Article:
References to Hannah Arendt’s racism

By SETH J. FRANTZMAN

I wrote a column in The Jerusalem Post on June 6 that provided evidence for a racist and white supremacist line of thinking in the work of Hannah Arendt.  It was not merely a “product of the time she lived in.”  Her notion of all of Africa as a “dark continent” full of savages who should be colonized and exterminated was no longer a normative view by the 1950s when she held these view.  When she defended segregation in 1957 it was no longer an unquestionable concept, in fact she was standing with the racists against a tide of de-segregation in America.  At ever juncture Arendt stood with nationalists, in 1920s and early 1930s Germany, with colonialism when there was de-colonization, and then with segregation when there was de-segregation. She was a racist, a white supremacist, a Eurocentric imperialist, and a believer that white European people, by virtue of simply being born white, were not only superior but entitled to their own “pure” vacation areas and hotels.  When she spoke of people of color, she described them as the “Negroes among us.”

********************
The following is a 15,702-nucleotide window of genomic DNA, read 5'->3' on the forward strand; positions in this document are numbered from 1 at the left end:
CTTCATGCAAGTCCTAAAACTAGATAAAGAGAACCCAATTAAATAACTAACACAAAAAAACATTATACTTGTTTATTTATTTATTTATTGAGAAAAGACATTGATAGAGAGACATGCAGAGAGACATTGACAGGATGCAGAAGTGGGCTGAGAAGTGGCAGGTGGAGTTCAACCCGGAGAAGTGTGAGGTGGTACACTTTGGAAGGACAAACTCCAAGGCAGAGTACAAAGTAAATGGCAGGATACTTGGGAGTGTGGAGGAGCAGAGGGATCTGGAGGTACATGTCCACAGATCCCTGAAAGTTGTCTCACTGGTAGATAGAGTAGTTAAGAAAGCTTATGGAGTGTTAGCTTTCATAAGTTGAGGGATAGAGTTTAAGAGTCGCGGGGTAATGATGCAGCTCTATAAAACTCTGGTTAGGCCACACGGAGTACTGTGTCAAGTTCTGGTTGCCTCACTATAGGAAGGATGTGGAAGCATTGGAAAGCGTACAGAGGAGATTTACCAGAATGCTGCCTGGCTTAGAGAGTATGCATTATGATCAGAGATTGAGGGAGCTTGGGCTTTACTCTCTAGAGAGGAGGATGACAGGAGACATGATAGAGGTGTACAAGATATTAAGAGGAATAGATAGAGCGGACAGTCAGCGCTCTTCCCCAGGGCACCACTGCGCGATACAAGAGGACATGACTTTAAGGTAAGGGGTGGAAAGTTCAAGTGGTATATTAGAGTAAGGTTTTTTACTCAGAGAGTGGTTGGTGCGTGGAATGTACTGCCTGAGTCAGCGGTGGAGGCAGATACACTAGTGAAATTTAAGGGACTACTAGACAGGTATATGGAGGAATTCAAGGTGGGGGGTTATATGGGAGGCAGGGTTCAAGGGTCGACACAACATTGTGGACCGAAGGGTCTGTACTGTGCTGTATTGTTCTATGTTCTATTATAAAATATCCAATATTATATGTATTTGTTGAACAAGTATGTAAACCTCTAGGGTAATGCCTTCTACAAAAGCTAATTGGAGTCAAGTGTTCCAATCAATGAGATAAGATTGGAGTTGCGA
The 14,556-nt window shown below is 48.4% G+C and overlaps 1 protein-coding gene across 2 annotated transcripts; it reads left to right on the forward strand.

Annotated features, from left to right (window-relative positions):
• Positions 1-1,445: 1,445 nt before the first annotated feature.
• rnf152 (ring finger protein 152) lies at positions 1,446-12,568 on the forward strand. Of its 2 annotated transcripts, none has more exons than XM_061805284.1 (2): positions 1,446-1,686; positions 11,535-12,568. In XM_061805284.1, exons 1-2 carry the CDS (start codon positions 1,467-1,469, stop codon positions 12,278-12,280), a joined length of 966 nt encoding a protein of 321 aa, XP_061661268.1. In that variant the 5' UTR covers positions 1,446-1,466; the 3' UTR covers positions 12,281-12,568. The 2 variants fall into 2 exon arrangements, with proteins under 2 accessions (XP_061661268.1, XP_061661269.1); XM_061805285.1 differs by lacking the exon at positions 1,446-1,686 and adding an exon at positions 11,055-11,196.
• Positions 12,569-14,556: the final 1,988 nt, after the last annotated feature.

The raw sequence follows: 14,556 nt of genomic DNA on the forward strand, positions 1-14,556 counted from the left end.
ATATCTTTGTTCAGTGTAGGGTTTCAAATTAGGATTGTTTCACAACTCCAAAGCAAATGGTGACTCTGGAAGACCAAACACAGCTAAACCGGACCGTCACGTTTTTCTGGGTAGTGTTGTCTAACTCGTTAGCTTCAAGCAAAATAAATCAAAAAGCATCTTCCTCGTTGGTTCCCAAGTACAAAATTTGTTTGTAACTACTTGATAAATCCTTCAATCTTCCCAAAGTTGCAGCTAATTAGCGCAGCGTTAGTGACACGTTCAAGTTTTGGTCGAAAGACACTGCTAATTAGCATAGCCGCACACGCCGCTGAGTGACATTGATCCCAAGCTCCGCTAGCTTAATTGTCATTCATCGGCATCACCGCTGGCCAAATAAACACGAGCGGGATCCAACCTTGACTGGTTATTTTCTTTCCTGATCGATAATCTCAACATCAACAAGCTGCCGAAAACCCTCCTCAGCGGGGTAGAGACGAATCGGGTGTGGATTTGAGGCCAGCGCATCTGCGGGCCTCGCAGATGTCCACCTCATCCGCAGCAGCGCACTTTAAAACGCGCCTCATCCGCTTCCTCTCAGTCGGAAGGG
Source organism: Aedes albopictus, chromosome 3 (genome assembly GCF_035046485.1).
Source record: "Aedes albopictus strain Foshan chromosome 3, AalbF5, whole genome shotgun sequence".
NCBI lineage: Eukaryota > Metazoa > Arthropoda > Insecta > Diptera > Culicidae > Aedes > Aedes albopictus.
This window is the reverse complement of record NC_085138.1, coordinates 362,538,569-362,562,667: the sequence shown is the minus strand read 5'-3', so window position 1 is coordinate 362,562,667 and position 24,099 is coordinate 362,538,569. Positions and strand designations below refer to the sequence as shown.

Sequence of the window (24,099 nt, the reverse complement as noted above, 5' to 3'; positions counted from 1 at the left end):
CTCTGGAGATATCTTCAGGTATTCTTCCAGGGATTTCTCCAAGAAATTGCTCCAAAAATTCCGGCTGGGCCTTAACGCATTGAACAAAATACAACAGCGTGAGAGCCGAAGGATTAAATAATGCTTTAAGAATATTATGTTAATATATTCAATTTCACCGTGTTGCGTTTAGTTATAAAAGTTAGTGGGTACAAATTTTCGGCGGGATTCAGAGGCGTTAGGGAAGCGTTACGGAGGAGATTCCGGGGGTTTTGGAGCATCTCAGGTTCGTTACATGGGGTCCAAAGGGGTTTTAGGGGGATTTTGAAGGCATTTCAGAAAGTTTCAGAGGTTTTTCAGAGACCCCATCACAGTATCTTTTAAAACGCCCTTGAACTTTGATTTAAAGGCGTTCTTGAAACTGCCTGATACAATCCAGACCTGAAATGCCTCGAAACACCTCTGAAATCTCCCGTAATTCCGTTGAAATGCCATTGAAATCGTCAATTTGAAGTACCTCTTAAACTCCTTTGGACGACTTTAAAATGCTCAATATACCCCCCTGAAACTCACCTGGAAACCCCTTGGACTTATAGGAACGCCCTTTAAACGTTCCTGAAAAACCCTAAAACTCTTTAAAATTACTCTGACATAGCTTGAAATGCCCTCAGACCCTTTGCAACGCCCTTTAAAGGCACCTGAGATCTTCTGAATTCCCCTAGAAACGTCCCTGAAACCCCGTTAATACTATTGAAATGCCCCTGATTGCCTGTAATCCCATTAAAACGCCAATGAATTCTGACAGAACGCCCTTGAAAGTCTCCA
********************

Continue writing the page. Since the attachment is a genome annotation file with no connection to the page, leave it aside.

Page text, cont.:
Those subjected to Arendt in university and those told they should respect her and who do, are either not reading her work, or are reading it and are themselves racists. Claiming that a racist work of academic research is a “product of its time” is as ridiculous as claiming that we should respect Mein Kampf simply because it is a “product” of its time.  The fact is that Arendt’s work was pseudo-scholarship. You can’t claim whole continents are full of “savages”, and be considered a reputable academic, not in the 1960s and not today.

It is important to provide sources and evidence for all the racism that appears in her work. Here is a partial list.

Some authors have already dealt with Arendt’s racism, but they have of course excused it as a being due to the “assumptions of their time.” Ira Katznelson quotes Arendt fully on Africa in Desolation and Enlightenment, page 69-71.